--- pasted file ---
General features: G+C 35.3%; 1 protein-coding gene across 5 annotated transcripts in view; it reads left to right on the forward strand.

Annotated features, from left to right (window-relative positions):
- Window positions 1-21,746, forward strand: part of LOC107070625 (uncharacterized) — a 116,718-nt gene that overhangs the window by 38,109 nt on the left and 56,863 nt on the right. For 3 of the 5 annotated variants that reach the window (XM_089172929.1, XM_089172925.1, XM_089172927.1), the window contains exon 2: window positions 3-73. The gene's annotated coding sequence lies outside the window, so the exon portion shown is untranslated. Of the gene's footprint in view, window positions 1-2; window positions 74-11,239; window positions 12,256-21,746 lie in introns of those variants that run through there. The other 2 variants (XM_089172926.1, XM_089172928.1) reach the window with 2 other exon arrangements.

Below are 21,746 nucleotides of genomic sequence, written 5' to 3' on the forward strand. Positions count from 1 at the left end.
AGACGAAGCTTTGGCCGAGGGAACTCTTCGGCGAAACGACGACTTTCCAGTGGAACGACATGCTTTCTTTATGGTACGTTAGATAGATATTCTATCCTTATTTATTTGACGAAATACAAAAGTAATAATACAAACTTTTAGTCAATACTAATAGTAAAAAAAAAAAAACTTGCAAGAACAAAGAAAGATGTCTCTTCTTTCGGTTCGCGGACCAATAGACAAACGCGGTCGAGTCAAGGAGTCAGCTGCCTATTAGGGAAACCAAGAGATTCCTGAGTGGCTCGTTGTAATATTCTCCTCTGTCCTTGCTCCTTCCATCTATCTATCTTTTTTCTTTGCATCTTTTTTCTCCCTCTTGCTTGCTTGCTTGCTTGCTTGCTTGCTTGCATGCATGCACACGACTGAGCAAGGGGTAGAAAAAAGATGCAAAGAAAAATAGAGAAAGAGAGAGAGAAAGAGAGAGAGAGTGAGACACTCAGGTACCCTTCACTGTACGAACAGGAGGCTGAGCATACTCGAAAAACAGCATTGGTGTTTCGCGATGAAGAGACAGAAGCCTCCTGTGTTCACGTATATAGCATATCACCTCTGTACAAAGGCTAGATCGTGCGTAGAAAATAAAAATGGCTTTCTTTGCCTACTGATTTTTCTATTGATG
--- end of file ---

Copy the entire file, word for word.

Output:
General features: G+C 35.3%; 1 protein-coding gene across 5 annotated transcripts in view; it reads left to right on the forward strand.

Annotated features, from left to right (window-relative positions):
- Window positions 1-21,746, forward strand: part of LOC107070625 (uncharacterized) — a 116,718-nt gene that overhangs the window by 38,109 nt on the left and 56,863 nt on the right. For 3 of the 5 annotated variants that reach the window (XM_089172929.1, XM_089172925.1, XM_089172927.1), the window contains exon 2: window positions 3-73. The gene's annotated coding sequence lies outside the window, so the exon portion shown is untranslated. Of the gene's footprint in view, window positions 1-2; window positions 74-11,239; window positions 12,256-21,746 lie in introns of those variants that run through there. The other 2 variants (XM_089172926.1, XM_089172928.1) reach the window with 2 other exon arrangements.

Below are 21,746 nucleotides of genomic sequence, written 5' to 3' on the forward strand. Positions count from 1 at the left end.
AGACGAAGCTTTGGCCGAGGGAACTCTTCGGCGAAACGACGACTTTCCAGTGGAACGACATGCTTTCTTTATGGTACGTTAGATAGATATTCTATCCTTATTTATTTGACGAAATACAAAAGTAATAATACAAACTTTTAGTCAATACTAATAGTAAAAAAAAAAAAACTTGCAAGAACAAAGAAAGATGTCTCTTCTTTCGGTTCGCGGACCAATAGACAAACGCGGTCGAGTCAAGGAGTCAGCTGCCTATTAGGGAAACCAAGAGATTCCTGAGTGGCTCGTTGTAATATTCTCCTCTGTCCTTGCTCCTTCCATCTATCTATCTTTTTTCTTTGCATCTTTTTTCTCCCTCTTGCTTGCTTGCTTGCTTGCTTGCTTGCTTGCATGCATGCACACGACTGAGCAAGGGGTAGAAAAAAGATGCAAAGAAAAATAGAGAAAGAGAGAGAGAAAGAGAGAGAGAGTGAGACACTCAGGTACCCTTCACTGTACGAACAGGAGGCTGAGCATACTCGAAAAACAGCATTGGTGTTTCGCGATGAAGAGACAGAAGCCTCCTGTGTTCACGTATATAGCATATCACCTCTGTACAAAGGCTAGATCGTGCGTAGAAAATAAAAATGGCTTTCTTTGCCTACTGATTTTTCTATTGATG